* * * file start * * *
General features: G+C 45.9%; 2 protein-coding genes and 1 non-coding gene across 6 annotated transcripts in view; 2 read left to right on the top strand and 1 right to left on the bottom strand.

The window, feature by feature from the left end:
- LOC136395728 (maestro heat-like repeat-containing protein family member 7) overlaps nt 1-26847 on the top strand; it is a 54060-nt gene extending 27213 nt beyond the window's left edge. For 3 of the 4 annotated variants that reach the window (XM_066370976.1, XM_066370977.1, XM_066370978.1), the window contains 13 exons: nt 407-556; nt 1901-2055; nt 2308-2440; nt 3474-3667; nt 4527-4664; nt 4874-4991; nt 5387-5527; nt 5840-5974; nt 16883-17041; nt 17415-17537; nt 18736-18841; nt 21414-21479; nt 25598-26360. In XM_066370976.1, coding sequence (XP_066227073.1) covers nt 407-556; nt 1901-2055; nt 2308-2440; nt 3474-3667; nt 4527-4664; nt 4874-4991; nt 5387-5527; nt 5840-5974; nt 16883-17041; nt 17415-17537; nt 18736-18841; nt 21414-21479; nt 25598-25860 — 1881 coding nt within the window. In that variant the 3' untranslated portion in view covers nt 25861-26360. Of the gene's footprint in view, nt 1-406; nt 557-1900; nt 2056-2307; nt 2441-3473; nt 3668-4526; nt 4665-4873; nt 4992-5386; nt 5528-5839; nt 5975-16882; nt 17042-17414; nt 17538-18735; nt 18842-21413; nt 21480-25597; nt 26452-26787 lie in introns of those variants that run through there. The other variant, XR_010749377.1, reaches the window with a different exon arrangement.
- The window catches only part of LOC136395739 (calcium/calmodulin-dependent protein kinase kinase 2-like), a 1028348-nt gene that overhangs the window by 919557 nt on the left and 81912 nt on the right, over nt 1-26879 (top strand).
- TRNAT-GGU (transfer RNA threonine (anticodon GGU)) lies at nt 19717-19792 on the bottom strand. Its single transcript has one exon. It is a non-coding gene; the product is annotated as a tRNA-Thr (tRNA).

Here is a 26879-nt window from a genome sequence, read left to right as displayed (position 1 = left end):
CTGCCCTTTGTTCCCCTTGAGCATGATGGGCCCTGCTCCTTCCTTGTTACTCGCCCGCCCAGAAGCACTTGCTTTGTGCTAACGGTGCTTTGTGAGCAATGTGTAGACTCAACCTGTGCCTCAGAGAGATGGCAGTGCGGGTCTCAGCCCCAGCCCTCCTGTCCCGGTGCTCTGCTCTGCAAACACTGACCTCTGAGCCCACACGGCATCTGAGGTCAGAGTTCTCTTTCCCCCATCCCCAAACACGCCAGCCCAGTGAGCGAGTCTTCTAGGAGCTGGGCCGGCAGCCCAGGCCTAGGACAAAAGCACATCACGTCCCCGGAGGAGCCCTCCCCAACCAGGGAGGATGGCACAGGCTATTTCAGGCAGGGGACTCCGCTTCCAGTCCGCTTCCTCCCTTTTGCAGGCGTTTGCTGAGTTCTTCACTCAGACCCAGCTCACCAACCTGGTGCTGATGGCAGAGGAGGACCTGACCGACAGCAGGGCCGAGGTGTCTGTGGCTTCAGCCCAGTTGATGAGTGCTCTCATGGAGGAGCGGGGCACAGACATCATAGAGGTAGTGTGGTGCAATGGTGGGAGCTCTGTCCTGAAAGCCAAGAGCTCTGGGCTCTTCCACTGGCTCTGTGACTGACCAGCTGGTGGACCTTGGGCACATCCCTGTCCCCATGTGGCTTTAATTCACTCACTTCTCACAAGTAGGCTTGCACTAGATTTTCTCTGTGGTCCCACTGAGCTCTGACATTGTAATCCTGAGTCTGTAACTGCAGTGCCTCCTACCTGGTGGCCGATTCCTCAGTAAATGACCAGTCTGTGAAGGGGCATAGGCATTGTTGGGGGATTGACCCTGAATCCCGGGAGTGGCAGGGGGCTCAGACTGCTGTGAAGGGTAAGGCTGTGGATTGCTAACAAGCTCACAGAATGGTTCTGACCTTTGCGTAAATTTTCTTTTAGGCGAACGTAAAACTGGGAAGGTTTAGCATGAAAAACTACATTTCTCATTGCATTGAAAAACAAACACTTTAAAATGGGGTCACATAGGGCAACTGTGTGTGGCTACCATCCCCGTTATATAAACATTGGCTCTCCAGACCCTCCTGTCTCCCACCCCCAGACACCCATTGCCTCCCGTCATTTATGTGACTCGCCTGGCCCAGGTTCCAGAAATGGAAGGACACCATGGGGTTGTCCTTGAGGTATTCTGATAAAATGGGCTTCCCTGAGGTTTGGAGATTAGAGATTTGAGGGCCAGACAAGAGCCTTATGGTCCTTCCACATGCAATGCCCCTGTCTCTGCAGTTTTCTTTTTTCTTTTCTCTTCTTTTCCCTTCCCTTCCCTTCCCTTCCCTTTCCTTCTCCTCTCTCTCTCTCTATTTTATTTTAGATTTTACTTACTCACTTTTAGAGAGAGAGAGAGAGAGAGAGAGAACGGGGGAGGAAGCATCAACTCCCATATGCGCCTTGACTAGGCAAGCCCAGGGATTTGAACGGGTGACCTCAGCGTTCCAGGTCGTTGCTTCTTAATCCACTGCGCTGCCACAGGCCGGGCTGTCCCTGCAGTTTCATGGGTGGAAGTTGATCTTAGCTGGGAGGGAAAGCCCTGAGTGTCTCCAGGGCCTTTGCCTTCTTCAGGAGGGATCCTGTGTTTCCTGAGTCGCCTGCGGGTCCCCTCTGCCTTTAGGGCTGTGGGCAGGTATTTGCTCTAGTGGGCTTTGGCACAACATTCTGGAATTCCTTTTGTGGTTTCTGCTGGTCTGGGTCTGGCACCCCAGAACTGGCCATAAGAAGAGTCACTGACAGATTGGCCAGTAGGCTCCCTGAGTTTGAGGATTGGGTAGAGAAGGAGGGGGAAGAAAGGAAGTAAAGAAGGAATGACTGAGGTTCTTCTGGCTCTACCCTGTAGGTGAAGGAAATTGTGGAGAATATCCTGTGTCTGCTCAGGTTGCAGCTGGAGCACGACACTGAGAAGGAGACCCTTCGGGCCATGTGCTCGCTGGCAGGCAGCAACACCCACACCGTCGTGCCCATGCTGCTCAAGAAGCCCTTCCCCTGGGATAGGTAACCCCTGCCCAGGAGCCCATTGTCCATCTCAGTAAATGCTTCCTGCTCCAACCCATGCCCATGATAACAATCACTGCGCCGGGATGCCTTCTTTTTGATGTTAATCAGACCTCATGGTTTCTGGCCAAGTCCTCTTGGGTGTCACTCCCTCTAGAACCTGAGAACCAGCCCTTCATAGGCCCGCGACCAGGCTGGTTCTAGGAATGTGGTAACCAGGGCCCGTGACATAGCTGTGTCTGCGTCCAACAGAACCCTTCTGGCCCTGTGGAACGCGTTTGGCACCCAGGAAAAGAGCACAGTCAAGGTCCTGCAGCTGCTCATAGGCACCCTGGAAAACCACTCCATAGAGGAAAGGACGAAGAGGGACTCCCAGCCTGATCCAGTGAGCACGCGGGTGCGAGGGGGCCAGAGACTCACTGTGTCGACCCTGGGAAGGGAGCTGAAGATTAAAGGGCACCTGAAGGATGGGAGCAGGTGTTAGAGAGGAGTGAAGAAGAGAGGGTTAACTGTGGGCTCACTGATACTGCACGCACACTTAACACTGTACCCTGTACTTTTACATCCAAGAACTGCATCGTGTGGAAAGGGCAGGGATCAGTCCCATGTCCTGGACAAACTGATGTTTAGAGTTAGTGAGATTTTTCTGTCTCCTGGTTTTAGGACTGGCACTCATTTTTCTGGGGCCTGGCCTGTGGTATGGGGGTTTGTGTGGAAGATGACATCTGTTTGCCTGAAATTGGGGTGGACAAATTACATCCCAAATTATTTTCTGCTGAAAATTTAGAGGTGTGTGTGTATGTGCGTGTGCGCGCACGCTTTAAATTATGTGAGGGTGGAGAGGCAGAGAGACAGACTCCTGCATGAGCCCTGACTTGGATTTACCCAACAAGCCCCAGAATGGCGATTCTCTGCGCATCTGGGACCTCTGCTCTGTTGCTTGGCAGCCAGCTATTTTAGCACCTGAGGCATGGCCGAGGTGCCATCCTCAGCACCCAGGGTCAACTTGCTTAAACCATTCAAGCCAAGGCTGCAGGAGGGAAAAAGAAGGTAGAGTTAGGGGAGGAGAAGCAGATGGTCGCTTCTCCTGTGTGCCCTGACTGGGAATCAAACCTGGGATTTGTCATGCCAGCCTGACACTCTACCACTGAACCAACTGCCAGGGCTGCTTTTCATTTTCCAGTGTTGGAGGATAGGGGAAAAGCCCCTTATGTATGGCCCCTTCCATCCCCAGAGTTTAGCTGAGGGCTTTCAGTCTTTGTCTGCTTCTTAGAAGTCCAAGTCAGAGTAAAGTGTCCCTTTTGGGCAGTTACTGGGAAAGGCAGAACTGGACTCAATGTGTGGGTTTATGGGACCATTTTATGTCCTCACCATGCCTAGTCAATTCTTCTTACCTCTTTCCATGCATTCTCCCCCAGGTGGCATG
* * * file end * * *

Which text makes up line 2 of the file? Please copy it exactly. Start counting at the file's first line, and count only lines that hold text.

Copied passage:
The window, feature by feature from the left end: